Email updates

Keep up to date with the latest news and content from BMC Health Services Research and BioMed Central.

Open Access Research article

Network analysis of team communication in a busy emergency department

P Daniel Patterson1*, Anthony J Pfeiffer1, Matthew D Weaver1, David Krackhardt2, Robert M Arnold3, Donald M Yealy1 and Judith R Lave4

Author Affiliations

1 Department of Emergency Medicine, School of Medicine, University of Pittsburgh, Pittsburgh, Pennsylvania, USA

2 Heinz School of Public Policy and Management, Carnegie Mellon University, Pittsburgh, Pennsylvania, USA

3 Department of Medicine, School of Medicine, University of Pittsburgh, Pittsburgh, Pennsylvania, USA

4 Department of Health Policy and Management, Graduate School of Public Health, University of Pittsburgh, Pittsburgh, Pennsylvania, USA

For all author emails, please log on.

BMC Health Services Research 2013, 13:109  doi:10.1186/1472-6963-13-109


The electronic version of this article is the complete one and can be found online at: http://www.biomedcentral.com/1472-6963/13/109


Received:7 September 2012
Accepted:18 March 2013
Published:22 March 2013

© 2013 Patterson et al.; licensee BioMed Central Ltd.

This is an Open Access article distributed under the terms of the Creative Commons Attribution License (http://creativecommons.org/licenses/by/2.0), which permits unrestricted use, distribution, and reproduction in any medium, provided the original work is properly cited.

Abstract

Background

The Emergency Department (ED) is consistently described as a high-risk environment for patients and clinicians that demands colleagues quickly work together as a cohesive group. Communication between nurses, physicians, and other ED clinicians is complex and difficult to track. A clear understanding of communications in the ED is lacking, which has a potentially negative impact on the design and effectiveness of interventions to improve communications. We sought to use Social Network Analysis (SNA) to characterize communication between clinicians in the ED.

Methods

Over three-months, we surveyed to solicit the communication relationships between clinicians at one urban academic ED across all shifts. We abstracted survey responses into matrices, calculated three standard SNA measures (network density, network centralization, and in-degree centrality), and presented findings stratified by night/day shift and over time.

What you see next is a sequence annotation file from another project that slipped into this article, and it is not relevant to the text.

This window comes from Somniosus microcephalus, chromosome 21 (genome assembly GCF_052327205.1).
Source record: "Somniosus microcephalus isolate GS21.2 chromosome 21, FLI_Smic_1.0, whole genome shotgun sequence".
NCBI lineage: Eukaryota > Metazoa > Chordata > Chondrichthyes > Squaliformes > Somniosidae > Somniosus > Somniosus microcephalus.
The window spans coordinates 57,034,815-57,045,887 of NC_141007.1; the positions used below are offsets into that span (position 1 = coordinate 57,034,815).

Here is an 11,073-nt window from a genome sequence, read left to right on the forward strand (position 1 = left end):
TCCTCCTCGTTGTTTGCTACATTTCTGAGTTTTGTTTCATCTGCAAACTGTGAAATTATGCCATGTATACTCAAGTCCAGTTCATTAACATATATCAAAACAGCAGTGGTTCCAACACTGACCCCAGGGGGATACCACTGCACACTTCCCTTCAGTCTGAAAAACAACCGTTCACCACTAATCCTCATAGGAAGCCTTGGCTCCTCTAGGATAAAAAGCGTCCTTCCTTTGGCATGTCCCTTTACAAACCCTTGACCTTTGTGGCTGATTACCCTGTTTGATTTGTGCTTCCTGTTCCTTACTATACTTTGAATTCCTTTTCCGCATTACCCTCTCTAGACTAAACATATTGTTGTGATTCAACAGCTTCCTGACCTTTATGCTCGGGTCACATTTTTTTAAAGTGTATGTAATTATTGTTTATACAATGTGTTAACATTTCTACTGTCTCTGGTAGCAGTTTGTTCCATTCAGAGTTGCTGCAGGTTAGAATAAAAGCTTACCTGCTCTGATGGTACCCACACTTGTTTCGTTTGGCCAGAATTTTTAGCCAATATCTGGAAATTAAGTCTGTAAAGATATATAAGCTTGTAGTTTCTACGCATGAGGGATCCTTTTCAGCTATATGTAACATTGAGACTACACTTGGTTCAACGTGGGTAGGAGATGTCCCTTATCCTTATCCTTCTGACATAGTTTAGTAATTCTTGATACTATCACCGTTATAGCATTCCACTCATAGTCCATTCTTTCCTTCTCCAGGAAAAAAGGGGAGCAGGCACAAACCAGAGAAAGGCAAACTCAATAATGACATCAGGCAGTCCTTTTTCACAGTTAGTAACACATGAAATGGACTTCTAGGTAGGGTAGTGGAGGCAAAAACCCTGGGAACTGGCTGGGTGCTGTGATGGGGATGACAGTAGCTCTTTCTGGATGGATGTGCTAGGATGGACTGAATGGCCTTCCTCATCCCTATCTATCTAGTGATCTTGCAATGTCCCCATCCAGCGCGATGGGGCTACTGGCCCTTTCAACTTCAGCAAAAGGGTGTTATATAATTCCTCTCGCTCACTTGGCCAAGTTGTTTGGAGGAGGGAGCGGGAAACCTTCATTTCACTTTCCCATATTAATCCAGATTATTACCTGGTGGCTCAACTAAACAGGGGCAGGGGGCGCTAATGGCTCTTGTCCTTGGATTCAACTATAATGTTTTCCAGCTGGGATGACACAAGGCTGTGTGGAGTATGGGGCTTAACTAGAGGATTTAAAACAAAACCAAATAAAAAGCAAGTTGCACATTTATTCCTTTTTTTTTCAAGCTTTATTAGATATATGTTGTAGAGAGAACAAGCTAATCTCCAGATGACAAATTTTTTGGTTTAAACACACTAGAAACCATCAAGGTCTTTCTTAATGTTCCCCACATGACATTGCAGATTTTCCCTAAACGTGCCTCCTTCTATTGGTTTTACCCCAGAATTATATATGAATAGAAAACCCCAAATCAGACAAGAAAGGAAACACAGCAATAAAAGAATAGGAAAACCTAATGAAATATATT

Results

We received surveys from 82% of eligible participants and identified wide variation in the magnitude of communication cohesion (density) and concentration of communication between clinicians (centralization) by day/night shift and over time. We also identified variation in in-degree centrality (a measure of power/influence) by day/night shift and over time.

Conclusions

We show that SNA measurement techniques provide a comprehensive view of ED communication patterns. Our use of SNA revealed that frequency of communication as a measure of interdependencies between ED clinicians varies by day/night shift and over time.

Keywords:
Teamwork; Communication; Social network analysis; Emergency medicine

Background

Poor communication between health care teammates is a key factor in medical error [1-3]. The Joint Commission and other leading authorities of quality and safety in the United States identified communication lapses as responsible for a large proportion of poor patient and provider outcomes [4,5]. Improving communication between teammates is a central theme in safety improvement in healthcare, aviation, and other high-risk industries [6,7].